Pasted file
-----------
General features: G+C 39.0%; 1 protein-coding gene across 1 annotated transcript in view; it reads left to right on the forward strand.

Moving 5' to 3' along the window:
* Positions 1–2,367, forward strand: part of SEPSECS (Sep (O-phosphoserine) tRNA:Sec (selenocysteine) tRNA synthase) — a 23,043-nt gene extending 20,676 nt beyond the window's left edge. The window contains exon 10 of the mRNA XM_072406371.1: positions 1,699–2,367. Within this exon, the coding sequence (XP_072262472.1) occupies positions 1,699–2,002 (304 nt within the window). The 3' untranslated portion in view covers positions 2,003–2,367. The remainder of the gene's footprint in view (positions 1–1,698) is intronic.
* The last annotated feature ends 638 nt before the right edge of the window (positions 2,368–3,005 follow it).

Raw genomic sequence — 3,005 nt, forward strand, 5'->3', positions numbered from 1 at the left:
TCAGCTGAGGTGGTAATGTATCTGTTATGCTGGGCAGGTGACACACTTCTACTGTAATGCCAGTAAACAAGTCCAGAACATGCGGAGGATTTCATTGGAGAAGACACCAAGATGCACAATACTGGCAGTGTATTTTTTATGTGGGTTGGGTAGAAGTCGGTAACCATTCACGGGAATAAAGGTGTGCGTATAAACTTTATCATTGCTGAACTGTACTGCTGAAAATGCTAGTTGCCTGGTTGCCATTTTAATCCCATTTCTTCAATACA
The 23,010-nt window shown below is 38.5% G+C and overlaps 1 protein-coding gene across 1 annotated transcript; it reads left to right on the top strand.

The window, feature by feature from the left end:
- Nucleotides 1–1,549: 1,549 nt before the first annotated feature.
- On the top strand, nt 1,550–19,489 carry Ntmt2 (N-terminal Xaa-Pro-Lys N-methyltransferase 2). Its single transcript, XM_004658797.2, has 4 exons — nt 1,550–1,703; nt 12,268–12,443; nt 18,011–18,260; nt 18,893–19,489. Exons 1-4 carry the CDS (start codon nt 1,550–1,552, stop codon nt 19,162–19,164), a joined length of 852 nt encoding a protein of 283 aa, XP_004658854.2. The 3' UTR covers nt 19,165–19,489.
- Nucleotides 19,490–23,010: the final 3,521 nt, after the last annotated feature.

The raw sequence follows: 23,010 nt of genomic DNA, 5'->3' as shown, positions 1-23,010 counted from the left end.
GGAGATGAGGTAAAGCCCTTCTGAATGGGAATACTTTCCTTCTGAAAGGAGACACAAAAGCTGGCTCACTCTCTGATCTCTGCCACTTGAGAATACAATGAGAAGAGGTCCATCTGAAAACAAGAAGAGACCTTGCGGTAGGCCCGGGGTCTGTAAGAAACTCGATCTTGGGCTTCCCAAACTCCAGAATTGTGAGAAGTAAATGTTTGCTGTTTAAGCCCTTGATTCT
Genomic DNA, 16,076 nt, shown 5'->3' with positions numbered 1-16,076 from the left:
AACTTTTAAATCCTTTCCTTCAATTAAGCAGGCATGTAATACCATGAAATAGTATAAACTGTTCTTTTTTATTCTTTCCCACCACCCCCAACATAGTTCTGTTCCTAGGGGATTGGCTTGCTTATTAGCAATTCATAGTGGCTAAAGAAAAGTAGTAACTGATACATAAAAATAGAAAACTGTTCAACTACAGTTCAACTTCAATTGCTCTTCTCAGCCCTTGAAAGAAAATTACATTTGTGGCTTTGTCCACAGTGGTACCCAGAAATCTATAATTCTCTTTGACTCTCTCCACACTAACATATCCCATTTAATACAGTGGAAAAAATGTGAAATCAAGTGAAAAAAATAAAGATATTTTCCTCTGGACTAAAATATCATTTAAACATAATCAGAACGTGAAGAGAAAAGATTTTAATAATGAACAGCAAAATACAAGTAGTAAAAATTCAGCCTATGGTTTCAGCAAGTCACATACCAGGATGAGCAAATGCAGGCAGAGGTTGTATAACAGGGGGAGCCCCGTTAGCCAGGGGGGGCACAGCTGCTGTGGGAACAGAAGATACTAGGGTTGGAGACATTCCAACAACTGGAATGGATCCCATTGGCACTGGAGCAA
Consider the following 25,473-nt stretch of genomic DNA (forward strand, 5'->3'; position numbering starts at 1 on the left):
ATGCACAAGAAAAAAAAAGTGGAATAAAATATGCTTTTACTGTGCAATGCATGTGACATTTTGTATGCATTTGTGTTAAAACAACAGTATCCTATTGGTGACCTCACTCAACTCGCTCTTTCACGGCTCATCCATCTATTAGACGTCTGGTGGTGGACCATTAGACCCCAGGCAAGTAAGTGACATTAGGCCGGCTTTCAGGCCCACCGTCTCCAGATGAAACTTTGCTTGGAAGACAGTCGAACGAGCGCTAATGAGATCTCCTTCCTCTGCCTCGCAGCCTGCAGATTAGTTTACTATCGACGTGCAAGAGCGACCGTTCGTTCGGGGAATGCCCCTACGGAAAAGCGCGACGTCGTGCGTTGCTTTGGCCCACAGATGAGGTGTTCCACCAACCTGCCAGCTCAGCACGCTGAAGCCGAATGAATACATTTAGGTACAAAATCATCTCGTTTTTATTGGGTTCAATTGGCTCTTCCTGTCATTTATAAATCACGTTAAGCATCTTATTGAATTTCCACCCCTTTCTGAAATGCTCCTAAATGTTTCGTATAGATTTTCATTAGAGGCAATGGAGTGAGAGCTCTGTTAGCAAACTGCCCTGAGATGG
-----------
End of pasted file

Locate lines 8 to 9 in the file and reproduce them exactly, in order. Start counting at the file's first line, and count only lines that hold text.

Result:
The window, feature by feature from the left end:
- Nucleotides 1–1,549: 1,549 nt before the first annotated feature.